Date of Award

January 2024

Document Type


Degree Name

Master of Public Health (MPH)


School of Public Health

First Advisor

Nicole Deziel


While the positive relationships between religion and well-being and the environment and well-being have been well established, the influence of environmental degradation on spiritual health outcomes has not been well elucidated. This study evaluates the relationship between density of unconventional oil and gas wells, a potential cause of environmental degradation, and religious adherence in Pennsylvania, a state with active oil and gas development. Between 2010 and 2020, there was a 630.25% increase in the number of well sites, offering greater insight on aggregate changes to religious adherence in response to greater overall exposure.

The study was conducted for all Pennsylvania counties (n=67) in 2010 and 2020. Unconventional oil and gas well counts were collected from the Pennsylvania Department of Environmental Protection. From the U.S. Religion Census data, we derived the percent of religious adherents per county. We selected covariates based on race, sex, education, age, political affiliation, income, rural area, and cumulative COVID-19 case rate. Additionally, the spatial autocorrelation of religious adherence was adjusted for in a spatial error model.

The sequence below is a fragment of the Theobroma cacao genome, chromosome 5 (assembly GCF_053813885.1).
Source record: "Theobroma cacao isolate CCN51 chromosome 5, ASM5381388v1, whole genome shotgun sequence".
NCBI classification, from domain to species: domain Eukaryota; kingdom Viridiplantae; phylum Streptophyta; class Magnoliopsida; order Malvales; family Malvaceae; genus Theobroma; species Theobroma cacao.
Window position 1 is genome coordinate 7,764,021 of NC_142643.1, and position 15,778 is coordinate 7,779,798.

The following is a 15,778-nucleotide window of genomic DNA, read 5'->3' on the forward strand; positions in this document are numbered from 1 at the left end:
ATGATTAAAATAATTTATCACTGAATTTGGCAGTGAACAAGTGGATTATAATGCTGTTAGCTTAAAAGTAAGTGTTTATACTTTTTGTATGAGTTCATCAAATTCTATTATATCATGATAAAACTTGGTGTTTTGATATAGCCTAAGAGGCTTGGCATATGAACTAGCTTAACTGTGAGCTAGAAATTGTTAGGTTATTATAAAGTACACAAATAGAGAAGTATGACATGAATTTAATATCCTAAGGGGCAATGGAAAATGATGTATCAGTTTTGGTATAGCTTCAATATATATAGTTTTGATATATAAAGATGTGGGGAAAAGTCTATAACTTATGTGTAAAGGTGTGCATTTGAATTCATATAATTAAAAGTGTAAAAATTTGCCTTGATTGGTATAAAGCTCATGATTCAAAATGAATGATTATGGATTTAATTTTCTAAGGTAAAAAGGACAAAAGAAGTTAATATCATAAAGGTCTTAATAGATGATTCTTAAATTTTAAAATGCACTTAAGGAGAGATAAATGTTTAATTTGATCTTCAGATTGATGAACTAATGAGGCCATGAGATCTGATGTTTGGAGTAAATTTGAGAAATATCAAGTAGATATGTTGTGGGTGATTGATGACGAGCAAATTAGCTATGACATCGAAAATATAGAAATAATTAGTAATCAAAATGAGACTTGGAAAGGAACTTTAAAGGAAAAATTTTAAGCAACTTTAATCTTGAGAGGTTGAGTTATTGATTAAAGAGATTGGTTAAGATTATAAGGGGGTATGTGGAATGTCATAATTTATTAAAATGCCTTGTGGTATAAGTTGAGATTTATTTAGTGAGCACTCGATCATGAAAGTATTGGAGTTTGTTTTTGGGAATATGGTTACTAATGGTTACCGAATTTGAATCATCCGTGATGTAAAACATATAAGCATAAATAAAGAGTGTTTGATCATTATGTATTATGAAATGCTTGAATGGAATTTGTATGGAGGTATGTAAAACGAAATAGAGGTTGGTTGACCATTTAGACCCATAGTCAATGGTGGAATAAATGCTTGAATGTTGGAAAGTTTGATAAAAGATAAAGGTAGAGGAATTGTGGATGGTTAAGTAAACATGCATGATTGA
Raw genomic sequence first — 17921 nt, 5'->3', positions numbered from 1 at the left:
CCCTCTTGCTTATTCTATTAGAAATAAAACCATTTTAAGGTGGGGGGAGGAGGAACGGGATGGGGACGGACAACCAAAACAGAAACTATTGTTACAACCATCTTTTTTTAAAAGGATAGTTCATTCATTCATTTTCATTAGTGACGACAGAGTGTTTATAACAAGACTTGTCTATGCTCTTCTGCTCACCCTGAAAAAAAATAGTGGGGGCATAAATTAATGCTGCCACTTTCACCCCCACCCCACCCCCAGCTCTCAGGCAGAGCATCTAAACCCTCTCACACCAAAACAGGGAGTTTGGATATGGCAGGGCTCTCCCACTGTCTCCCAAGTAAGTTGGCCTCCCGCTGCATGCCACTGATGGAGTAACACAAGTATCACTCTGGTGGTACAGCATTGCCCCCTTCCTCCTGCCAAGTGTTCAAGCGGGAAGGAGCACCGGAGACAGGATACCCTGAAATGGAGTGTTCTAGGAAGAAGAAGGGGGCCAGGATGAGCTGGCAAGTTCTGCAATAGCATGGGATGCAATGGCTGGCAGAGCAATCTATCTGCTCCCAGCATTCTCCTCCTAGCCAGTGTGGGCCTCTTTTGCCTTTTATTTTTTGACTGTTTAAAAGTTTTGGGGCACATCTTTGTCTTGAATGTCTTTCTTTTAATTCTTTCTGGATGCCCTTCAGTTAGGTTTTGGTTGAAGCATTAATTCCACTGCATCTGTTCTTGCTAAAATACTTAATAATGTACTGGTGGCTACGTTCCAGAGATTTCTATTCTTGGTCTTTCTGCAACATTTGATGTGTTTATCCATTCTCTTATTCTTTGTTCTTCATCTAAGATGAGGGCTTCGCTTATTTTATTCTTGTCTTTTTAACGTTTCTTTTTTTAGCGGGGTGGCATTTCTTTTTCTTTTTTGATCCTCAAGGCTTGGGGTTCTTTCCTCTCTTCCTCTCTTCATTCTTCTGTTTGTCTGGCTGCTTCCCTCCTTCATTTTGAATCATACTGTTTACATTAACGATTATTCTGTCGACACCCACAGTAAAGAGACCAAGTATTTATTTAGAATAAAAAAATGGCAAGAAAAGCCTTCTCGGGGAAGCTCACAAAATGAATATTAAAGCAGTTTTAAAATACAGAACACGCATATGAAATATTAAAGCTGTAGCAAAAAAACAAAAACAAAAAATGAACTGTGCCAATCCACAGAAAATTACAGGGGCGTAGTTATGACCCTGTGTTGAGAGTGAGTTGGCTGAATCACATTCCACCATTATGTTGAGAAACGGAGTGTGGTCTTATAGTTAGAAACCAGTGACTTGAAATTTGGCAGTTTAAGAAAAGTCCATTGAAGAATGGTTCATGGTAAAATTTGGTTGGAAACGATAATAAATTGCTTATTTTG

The spatial error model showed a 0.072% increase in religious adherence (p = 0.002) for 2010 and a 0.036% increase (p =0.01) in 2020 for every one category increase in well density. While overall adherence decreased, a persistent positive association between well density and religious adherence remained for both years. As a result, religious institutions in well dense areas should consider taking a role in community mobilization and advocacy. Health departments should also consider partnerships with religious institutions for enhanced public health initiatives.


This thesis is restricted to Yale network users only. It will be made publicly available on 05/20/2027